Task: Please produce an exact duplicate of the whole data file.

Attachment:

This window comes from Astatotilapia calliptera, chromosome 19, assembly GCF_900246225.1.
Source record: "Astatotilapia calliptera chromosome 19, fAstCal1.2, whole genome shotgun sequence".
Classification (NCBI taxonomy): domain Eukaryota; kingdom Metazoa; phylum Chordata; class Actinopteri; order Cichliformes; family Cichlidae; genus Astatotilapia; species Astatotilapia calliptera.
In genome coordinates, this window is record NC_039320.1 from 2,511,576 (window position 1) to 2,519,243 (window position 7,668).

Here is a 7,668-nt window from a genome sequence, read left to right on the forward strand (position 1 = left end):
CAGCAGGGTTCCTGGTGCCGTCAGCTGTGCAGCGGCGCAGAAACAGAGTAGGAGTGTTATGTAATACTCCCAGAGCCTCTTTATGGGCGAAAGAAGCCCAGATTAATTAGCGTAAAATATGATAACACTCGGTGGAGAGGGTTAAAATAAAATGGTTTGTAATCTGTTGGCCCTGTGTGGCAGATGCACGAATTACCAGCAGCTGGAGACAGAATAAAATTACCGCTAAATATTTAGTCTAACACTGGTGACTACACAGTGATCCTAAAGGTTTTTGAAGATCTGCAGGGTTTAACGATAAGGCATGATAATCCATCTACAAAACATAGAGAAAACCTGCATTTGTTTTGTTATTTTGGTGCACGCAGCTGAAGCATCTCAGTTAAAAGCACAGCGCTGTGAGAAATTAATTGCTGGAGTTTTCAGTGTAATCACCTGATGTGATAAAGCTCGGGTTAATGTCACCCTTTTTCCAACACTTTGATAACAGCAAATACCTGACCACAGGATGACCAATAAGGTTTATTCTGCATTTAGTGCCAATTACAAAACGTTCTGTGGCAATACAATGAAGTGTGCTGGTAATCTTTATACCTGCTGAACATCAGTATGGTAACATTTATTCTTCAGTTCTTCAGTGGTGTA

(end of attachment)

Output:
This window comes from Astatotilapia calliptera, chromosome 19, assembly GCF_900246225.1.
Source record: "Astatotilapia calliptera chromosome 19, fAstCal1.2, whole genome shotgun sequence".
Classification (NCBI taxonomy): domain Eukaryota; kingdom Metazoa; phylum Chordata; class Actinopteri; order Cichliformes; family Cichlidae; genus Astatotilapia; species Astatotilapia calliptera.
In genome coordinates, this window is record NC_039320.1 from 2,511,576 (window position 1) to 2,519,243 (window position 7,668).

Here is a 7,668-nt window from a genome sequence, read left to right on the forward strand (position 1 = left end):
CAGCAGGGTTCCTGGTGCCGTCAGCTGTGCAGCGGCGCAGAAACAGAGTAGGAGTGTTATGTAATACTCCCAGAGCCTCTTTATGGGCGAAAGAAGCCCAGATTAATTAGCGTAAAATATGATAACACTCGGTGGAGAGGGTTAAAATAAAATGGTTTGTAATCTGTTGGCCCTGTGTGGCAGATGCACGAATTACCAGCAGCTGGAGACAGAATAAAATTACCGCTAAATATTTAGTCTAACACTGGTGACTACACAGTGATCCTAAAGGTTTTTGAAGATCTGCAGGGTTTAACGATAAGGCATGATAATCCATCTACAAAACATAGAGAAAACCTGCATTTGTTTTGTTATTTTGGTGCACGCAGCTGAAGCATCTCAGTTAAAAGCACAGCGCTGTGAGAAATTAATTGCTGGAGTTTTCAGTGTAATCACCTGATGTGATAAAGCTCGGGTTAATGTCACCCTTTTTCCAACACTTTGATAACAGCAAATACCTGACCACAGGATGACCAATAAGGTTTATTCTGCATTTAGTGCCAATTACAAAACGTTCTGTGGCAATACAATGAAGTGTGCTGGTAATCTTTATACCTGCTGAACATCAGTATGGTAACATTTATTCTTCAGTTCTTCAGTGGTGTA